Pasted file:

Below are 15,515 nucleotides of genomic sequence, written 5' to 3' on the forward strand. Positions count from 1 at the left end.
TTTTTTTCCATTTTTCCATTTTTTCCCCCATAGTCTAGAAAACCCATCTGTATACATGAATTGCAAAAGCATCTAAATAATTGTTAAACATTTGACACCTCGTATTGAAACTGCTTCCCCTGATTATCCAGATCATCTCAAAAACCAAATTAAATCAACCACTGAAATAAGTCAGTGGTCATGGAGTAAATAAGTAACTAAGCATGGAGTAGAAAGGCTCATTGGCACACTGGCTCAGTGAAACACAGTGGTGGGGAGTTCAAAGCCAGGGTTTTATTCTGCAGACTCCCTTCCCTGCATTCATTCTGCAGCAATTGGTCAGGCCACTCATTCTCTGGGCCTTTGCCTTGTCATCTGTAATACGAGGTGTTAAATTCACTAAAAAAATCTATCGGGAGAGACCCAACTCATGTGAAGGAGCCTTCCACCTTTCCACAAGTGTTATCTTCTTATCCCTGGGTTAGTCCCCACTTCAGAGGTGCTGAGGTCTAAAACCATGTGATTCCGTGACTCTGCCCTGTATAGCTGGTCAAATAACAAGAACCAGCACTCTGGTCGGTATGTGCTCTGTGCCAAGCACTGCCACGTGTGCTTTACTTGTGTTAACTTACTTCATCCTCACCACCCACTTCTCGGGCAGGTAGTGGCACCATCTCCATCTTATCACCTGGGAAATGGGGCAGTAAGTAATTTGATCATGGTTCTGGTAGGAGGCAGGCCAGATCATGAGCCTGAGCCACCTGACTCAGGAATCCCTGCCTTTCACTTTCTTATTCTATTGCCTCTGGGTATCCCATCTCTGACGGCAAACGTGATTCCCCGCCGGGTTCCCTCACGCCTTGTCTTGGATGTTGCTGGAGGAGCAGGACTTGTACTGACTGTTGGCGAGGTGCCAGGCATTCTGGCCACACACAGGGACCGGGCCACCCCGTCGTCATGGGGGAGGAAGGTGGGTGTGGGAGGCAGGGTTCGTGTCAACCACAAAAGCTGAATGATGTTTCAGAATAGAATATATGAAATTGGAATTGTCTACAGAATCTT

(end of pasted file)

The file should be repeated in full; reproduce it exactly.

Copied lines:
Below are 15,515 nucleotides of genomic sequence, written 5' to 3' on the forward strand. Positions count from 1 at the left end.
TTTTTTTCCATTTTTCCATTTTTTCCCCCATAGTCTAGAAAACCCATCTGTATACATGAATTGCAAAAGCATCTAAATAATTGTTAAACATTTGACACCTCGTATTGAAACTGCTTCCCCTGATTATCCAGATCATCTCAAAAACCAAATTAAATCAACCACTGAAATAAGTCAGTGGTCATGGAGTAAATAAGTAACTAAGCATGGAGTAGAAAGGCTCATTGGCACACTGGCTCAGTGAAACACAGTGGTGGGGAGTTCAAAGCCAGGGTTTTATTCTGCAGACTCCCTTCCCTGCATTCATTCTGCAGCAATTGGTCAGGCCACTCATTCTCTGGGCCTTTGCCTTGTCATCTGTAATACGAGGTGTTAAATTCACTAAAAAAATCTATCGGGAGAGACCCAACTCATGTGAAGGAGCCTTCCACCTTTCCACAAGTGTTATCTTCTTATCCCTGGGTTAGTCCCCACTTCAGAGGTGCTGAGGTCTAAAACCATGTGATTCCGTGACTCTGCCCTGTATAGCTGGTCAAATAACAAGAACCAGCACTCTGGTCGGTATGTGCTCTGTGCCAAGCACTGCCACGTGTGCTTTACTTGTGTTAACTTACTTCATCCTCACCACCCACTTCTCGGGCAGGTAGTGGCACCATCTCCATCTTATCACCTGGGAAATGGGGCAGTAAGTAATTTGATCATGGTTCTGGTAGGAGGCAGGCCAGATCATGAGCCTGAGCCACCTGACTCAGGAATCCCTGCCTTTCACTTTCTTATTCTATTGCCTCTGGGTATCCCATCTCTGACGGCAAACGTGATTCCCCGCCGGGTTCCCTCACGCCTTGTCTTGGATGTTGCTGGAGGAGCAGGACTTGTACTGACTGTTGGCGAGGTGCCAGGCATTCTGGCCACACACAGGGACCGGGCCACCCCGTCGTCATGGGGGAGGAAGGTGGGTGTGGGAGGCAGGGTTCGTGTCAACCACAAAAGCTGAATGATGTTTCAGAATAGAATATATGAAATTGGAATTGTCTACAGAATCTT